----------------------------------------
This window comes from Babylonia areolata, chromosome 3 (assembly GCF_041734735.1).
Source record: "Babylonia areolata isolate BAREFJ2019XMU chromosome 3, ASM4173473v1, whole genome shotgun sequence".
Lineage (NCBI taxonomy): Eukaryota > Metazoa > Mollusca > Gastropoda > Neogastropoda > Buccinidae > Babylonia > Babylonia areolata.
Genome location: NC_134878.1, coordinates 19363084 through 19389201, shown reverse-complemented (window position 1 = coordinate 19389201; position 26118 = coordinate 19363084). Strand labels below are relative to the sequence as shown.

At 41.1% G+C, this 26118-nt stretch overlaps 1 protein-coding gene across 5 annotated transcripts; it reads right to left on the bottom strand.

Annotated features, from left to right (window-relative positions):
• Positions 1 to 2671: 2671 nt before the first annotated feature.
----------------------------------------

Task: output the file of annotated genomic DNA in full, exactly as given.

This window comes from Babylonia areolata, chromosome 3 (assembly GCF_041734735.1).
Source record: "Babylonia areolata isolate BAREFJ2019XMU chromosome 3, ASM4173473v1, whole genome shotgun sequence".
Lineage (NCBI taxonomy): Eukaryota > Metazoa > Mollusca > Gastropoda > Neogastropoda > Buccinidae > Babylonia > Babylonia areolata.
Genome location: NC_134878.1, coordinates 19363084 through 19389201, shown reverse-complemented (window position 1 = coordinate 19389201; position 26118 = coordinate 19363084). Strand labels below are relative to the sequence as shown.

At 41.1% G+C, this 26118-nt stretch overlaps 1 protein-coding gene across 5 annotated transcripts; it reads right to left on the bottom strand.

Annotated features, from left to right (window-relative positions):
• Positions 1 to 2671: 2671 nt before the first annotated feature.